Gambling and liquor interests wielded a big stick in the state Capitol during the mid-20th century.
Lobbyists for horse racing and liquor companies – especially the legendary Artie Samish – practiced what he called “select and elect” to guarantee that their clients would continue to enjoy state-enforced monopolies.
Earl Warren, the state’s governor during the 1940s, said of Samish, “On matters that affect his clients, Artie unquestionably has more power than the governor.”
The syndrome continued even after Samish went to prison for income tax evasion in 1956.
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Legislators would, figuratively at least, sell their mothers to obtain seats on the “Governmental Organization” committees that handled gambling and liquor interests, which showered members with campaign contributions.
James Garibaldi, a former legislator dubbed “The Judge” for another previous occupation, became the dominant lobbyist for horse tracks and liquor wholesalers, as an adjunct to the law firm headed by former Gov. Pat Brown.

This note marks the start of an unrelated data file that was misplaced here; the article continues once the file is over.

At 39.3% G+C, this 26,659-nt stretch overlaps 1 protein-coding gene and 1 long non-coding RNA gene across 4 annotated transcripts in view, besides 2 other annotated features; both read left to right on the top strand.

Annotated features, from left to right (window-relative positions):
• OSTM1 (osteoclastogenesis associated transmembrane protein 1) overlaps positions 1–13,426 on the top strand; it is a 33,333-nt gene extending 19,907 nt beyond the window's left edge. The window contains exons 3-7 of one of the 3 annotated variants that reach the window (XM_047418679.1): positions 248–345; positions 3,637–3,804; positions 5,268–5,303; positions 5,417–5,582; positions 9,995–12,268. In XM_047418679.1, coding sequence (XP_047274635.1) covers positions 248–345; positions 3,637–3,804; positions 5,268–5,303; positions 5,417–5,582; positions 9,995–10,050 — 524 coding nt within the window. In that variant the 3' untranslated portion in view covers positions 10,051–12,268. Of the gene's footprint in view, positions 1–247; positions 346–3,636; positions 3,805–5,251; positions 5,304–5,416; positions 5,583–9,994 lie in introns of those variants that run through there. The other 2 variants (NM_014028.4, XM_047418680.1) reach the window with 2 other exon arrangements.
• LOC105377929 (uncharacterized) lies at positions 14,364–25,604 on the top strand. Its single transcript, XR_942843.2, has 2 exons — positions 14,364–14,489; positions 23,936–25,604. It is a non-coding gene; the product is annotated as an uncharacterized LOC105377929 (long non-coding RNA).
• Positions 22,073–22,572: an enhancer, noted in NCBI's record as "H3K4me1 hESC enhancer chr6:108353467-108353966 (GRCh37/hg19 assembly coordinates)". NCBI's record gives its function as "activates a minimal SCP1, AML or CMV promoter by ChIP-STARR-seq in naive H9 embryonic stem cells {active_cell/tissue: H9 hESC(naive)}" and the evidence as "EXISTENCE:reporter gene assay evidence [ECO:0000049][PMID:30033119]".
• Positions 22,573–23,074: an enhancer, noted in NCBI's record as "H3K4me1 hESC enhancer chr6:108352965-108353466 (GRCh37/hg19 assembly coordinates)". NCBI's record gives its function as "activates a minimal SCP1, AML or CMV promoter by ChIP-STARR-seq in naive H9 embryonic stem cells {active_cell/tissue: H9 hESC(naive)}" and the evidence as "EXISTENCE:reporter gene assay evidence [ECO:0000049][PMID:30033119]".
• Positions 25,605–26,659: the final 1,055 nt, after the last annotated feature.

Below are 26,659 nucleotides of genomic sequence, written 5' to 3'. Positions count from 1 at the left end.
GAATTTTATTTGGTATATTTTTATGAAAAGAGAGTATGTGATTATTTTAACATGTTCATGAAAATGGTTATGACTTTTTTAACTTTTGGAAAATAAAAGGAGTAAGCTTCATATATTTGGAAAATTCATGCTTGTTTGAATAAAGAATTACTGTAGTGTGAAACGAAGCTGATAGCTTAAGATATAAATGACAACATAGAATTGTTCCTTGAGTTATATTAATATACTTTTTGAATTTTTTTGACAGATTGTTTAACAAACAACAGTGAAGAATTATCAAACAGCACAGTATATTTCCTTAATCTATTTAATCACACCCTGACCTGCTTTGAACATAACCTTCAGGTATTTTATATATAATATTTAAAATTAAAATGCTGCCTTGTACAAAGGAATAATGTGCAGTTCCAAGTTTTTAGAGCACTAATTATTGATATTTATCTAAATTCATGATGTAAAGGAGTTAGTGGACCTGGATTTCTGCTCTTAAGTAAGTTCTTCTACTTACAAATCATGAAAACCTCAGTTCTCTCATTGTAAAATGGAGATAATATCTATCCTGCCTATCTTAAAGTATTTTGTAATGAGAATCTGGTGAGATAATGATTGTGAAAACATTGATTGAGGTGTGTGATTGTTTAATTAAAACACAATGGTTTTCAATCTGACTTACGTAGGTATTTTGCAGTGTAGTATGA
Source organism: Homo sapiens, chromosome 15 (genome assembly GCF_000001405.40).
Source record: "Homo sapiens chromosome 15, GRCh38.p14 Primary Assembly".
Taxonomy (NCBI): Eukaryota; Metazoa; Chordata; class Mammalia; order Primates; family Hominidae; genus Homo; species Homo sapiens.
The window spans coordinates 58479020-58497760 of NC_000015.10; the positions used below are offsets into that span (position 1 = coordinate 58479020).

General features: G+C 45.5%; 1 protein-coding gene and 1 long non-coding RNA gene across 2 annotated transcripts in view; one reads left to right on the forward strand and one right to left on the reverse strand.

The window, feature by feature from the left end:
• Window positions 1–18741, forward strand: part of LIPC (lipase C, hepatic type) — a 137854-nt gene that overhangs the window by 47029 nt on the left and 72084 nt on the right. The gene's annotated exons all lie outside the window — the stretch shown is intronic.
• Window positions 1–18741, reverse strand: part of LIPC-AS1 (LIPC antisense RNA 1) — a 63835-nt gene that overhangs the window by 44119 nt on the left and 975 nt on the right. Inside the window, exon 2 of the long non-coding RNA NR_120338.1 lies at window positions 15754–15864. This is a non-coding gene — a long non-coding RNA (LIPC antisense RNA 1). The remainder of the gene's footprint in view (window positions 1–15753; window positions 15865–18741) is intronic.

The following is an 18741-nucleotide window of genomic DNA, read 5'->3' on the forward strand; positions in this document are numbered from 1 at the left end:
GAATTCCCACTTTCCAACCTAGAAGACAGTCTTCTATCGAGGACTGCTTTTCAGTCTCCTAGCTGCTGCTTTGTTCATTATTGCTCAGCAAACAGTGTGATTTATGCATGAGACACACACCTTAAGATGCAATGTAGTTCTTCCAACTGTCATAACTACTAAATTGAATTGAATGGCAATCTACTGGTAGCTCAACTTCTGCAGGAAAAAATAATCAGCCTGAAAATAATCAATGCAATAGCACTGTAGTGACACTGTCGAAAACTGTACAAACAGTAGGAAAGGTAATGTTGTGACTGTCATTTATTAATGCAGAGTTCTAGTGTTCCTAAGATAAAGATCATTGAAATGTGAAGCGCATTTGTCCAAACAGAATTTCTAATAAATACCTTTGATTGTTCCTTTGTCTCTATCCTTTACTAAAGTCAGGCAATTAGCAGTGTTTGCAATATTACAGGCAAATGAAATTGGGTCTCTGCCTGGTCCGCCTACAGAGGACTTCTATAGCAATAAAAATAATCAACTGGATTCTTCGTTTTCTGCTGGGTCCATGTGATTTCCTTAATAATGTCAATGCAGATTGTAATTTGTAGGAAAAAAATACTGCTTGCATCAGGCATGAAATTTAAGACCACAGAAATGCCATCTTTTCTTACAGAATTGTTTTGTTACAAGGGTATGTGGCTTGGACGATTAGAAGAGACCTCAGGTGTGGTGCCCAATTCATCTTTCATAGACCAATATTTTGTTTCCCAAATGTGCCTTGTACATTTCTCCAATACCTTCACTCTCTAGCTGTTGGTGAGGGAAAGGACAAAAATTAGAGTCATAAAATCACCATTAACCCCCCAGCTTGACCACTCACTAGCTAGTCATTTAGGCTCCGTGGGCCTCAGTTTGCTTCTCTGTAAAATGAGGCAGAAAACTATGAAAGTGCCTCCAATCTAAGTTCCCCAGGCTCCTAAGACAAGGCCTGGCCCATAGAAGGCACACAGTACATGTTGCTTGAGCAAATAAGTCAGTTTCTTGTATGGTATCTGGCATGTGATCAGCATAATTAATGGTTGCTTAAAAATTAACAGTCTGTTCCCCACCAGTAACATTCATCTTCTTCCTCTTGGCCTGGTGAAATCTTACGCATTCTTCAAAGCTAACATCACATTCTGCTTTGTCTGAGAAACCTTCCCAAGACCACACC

When Garibaldi died in 1993, the longtime chairman of the Senate GO Committee, Ralph Dills, wept as he announced it on the Senate floor.
By and by, liquor and gambling faded as dominant Capitol issues. The courts invalidated misnamed “fair trade” liquor laws as illegal, state-enforced price-fixing. Indian tribes, operating outside the Capitol, gained control of legal gambling.
However, when Adam Gray, who now holds Garibaldi’s old Merced-area Assembly seat, presided over the Assembly Governmental Committee this week, the Capitol saw a blast from the political past.
A big issue was Gray’s bill that would – if backroom negotiations bear fruit – legalize Internet poker in California. Non-Indian gambling interests want it, but casino tribes are divided, and Gray’s bill moved only after it was reduced to little more than a declaration of intent.
Untold billions of dollars are potentially at stake, so it’s become a full employment bill for lobbyists on all sides of the issue.
But before the committee took up Gray’s bill, he performed a legislative trick that was very reminiscent of the old days.
As the hearing began, Gray put an indefinite hold on a bill to give small California distillers a limited right, similar to one wineries enjoy, to sell their libations directly to consumers, rather than through wholesalers and retailers.
Gray sent the bill into limbo even though its author, San Rafael Democrat Marc Levine, hadn’t yet walked into the hearing room. Levine later told the Santa Rosa Press Democrat that it was a “petty, small thing” and “the weasel’s way out for the chair.”
Whatever Gray’s motives – he’s not talking – it was a victory for Garibaldi’s old clients, the liquor wholesalers, fiercely guarding their legally designated piece of the liquor trade.
Call The Bee’s Dan Walters, (916) 321-1195. Back columns, sacbee.com/dan-walters. Follow him on Twitter @WaltersBee.